The Strange Case of Yuri’s Camera: Part 1

Surprisingly, it appears Yuri didn’t have a camera with him on his famous flight. In fact, there is a logical reason for this: Sergei Korolev, the mastermind of the Soviet space programme, only got permission for a manned flight by insisting that he needed some human eyeballs to check if there was even anything you could usefully photograph from space, before spending money on developing expensive spy satellites.

One of the biggest concerns in designing any space mission is the payload budget – how much in the way of equipment and accessories your rocket can actually lift. Given the uncertainty as to whether photographs from space would show anything scientifically or militarily useful, together with the need to save weight, it is perhaps not so surprising that Yuri didn’t pack a camera for the ride.

It is not as if Soviet industry didn’t have the resources for the job. The later unmanned missions to Mars and Venus carried impressive fully automatic camera systems. Back on Earth, the Soviet camera industry also produced some high-end cameras for ground-level use, together with a range of more everyday models both for domestic consumption, and for export. These proved to be quite successful products, even in capitalist markets. In particular, the ‘Zorki’ models, produced in large numbers, are still popular with collectors and vintage camera buffs today.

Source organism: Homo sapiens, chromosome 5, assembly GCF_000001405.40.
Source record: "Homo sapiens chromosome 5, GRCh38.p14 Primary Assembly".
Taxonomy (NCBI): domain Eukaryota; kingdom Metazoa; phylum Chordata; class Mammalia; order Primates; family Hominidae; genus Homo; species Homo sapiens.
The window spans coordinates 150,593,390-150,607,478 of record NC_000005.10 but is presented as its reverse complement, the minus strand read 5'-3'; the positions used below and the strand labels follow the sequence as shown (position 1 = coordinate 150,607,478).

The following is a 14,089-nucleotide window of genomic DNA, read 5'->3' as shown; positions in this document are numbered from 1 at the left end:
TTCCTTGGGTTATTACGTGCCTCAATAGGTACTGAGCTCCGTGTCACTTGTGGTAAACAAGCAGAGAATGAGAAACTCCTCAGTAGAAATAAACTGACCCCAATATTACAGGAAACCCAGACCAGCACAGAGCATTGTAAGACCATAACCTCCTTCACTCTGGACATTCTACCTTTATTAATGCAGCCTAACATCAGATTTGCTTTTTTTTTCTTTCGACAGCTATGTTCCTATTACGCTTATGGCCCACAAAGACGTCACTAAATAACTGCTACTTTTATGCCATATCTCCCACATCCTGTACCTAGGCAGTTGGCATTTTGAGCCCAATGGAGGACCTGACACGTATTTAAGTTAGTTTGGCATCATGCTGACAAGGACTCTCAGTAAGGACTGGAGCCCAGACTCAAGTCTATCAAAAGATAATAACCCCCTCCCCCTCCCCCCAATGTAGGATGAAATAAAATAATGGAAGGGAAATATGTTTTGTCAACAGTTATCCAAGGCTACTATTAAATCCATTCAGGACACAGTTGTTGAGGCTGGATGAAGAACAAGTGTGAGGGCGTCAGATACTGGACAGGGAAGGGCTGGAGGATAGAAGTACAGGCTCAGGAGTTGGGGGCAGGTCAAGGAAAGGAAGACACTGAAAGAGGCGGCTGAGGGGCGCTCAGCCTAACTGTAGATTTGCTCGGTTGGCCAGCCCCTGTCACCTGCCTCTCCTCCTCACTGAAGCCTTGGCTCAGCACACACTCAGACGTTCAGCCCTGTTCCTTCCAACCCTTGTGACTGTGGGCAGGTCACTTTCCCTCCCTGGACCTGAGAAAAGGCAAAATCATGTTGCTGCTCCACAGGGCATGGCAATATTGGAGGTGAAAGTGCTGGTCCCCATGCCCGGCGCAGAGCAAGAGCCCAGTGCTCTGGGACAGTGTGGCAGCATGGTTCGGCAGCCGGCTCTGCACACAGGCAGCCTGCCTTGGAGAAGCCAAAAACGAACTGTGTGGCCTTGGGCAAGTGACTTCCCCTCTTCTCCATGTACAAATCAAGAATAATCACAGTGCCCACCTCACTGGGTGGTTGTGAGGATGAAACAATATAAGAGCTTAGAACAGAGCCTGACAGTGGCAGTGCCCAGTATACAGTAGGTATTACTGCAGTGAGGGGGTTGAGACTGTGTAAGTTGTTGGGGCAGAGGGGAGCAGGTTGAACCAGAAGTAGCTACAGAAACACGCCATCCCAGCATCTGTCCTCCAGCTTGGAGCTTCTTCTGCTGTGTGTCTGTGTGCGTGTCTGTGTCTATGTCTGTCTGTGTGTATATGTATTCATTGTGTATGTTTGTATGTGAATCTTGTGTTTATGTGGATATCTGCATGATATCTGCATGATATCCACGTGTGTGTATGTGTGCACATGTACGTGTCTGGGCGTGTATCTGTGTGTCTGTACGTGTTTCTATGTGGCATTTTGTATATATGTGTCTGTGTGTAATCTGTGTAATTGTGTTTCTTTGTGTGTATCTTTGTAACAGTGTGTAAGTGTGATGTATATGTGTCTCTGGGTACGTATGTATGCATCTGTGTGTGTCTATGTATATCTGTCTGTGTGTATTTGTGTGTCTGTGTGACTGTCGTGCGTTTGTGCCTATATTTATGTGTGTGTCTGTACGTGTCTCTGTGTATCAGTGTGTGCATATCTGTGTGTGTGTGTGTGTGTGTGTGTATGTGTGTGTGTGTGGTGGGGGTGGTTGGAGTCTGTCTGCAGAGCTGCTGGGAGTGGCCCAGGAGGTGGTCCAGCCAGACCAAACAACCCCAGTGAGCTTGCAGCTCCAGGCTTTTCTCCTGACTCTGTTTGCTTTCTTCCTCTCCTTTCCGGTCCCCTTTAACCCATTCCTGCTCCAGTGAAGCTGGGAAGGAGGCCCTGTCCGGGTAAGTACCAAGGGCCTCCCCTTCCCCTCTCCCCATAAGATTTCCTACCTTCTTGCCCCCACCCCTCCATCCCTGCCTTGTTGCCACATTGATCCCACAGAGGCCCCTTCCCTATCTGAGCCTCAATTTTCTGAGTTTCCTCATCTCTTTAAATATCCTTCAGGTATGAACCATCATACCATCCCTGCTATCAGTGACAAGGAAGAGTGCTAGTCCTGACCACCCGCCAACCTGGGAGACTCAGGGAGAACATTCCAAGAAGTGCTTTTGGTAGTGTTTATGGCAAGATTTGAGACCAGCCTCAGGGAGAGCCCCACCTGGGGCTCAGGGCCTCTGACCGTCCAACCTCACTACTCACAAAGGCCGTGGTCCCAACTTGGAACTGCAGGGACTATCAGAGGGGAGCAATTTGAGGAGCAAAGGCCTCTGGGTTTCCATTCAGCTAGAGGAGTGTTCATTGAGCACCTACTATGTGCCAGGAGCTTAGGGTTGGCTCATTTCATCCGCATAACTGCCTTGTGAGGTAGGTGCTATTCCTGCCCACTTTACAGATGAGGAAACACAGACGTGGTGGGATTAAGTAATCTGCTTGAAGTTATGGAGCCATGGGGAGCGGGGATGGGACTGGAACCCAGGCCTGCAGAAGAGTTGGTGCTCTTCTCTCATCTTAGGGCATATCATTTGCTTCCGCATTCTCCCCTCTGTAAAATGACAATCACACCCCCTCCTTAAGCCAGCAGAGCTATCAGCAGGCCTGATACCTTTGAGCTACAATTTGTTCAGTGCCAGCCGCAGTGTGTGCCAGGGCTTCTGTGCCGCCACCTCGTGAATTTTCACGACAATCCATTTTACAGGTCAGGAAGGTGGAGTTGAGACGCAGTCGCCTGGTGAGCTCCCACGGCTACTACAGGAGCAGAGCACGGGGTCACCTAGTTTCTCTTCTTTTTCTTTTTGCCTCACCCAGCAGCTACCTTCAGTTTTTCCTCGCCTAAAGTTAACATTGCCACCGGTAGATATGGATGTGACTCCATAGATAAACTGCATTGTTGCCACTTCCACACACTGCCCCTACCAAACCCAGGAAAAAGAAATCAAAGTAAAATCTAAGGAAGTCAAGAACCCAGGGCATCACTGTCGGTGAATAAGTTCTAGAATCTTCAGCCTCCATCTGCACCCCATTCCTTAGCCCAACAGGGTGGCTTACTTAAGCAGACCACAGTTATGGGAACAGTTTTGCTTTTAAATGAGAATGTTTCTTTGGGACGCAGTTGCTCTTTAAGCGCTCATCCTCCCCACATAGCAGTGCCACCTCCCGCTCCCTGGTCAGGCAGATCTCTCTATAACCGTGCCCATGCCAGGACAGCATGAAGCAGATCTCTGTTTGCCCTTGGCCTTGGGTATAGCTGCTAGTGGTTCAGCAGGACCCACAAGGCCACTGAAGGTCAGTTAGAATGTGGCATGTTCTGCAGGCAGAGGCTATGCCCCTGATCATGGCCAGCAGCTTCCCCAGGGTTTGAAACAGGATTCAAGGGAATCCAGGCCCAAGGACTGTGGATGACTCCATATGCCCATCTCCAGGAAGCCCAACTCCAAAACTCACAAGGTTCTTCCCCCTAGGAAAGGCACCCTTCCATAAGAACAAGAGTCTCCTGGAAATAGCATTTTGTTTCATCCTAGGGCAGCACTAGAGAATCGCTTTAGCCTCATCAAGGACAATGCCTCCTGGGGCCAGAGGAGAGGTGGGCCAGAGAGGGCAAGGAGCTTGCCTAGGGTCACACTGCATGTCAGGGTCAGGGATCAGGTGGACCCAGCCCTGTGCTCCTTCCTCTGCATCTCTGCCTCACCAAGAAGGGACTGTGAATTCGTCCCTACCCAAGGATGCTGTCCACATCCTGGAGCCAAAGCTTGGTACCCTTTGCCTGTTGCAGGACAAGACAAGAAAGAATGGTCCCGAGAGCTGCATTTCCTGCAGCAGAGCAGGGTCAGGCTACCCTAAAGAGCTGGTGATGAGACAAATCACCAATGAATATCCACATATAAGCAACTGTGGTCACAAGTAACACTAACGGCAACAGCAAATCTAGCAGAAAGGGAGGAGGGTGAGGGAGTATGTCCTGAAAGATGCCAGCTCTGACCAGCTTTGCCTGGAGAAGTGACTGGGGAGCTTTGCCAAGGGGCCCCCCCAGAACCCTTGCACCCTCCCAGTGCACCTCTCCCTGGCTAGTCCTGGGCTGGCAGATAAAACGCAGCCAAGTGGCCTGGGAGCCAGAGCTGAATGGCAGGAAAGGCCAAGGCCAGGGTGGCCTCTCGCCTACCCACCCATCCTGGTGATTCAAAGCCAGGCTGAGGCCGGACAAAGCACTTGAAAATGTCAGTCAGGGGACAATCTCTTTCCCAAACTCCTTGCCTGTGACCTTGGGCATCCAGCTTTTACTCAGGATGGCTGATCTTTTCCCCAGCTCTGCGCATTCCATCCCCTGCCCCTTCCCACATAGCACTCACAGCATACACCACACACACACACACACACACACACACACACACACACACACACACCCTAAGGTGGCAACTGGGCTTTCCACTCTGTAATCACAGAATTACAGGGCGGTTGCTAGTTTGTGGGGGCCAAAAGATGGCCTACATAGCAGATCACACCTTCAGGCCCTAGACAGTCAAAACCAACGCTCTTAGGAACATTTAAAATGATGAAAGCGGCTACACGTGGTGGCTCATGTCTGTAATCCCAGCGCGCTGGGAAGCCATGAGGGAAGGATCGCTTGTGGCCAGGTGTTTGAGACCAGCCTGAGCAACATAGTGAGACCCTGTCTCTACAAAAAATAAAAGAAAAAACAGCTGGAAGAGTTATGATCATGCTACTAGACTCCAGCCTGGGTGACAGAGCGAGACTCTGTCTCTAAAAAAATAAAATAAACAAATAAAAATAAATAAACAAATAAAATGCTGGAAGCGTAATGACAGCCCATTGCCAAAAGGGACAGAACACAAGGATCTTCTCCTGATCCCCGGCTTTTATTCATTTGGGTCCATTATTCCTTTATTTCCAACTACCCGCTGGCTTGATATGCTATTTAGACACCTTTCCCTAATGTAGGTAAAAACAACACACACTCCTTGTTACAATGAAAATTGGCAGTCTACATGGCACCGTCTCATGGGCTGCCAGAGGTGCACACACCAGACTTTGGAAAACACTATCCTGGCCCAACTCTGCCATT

One of the problems of the Soviet system was finding enough money to spend on design and innovation. Unless you were part of a crucial space or military programme, the budget for new ideas could be limited.

The problem was solved in many industries by simply copying western products, a strategy which played into the hands of western Cold War propagandists who wanted to portray the Soviet Union as lacking the ability to innovate. (In fact, it may have lulled western experts into a false sense of security, leaving them surprised and shocked at what Soviet space engineers could achieve with a decent design budget.)

For earth-bound cameras, the Soviets chose to follow the lead set by Leica, the famous German firm whose compact, modern 35mm cameras had achieved a good reputation among professionals and amateurs worldwide throughout the thirties, forties and fifties.

Soviet Leica copies had little of the fine build-quality of the originals. The mechanisms were much less refined, and the detailing of knobs, buttons and dials was coarser. In the West however, they sold for considerably less than the real thing, and had one other feature which endeared them to generations of photographers on a budget: the lenses were actually rather good.

Many photographers felt that a slightly less refined body was a good trade-off if the lens, the soul of a camera, was good. Consequently, the ‘Zorki’ and other similar models, acquired a strong international following. Even today, they are still popular with camera collectors, and people -including me- who like to run real film through real cameras from time to time.

Zorki camera logo USSR

This entry was posted in Sergei Korolev, The Space Race, Yuri Gagarin, Zorki camera. Bookmark the permalink.

Leave a Reply


You may use these HTML tags and attributes: <a href="" title=""> <abbr title=""> <acronym title=""> <b> <blockquote cite=""> <cite> <code> <del datetime=""> <em> <i> <q cite=""> <s> <strike> <strong>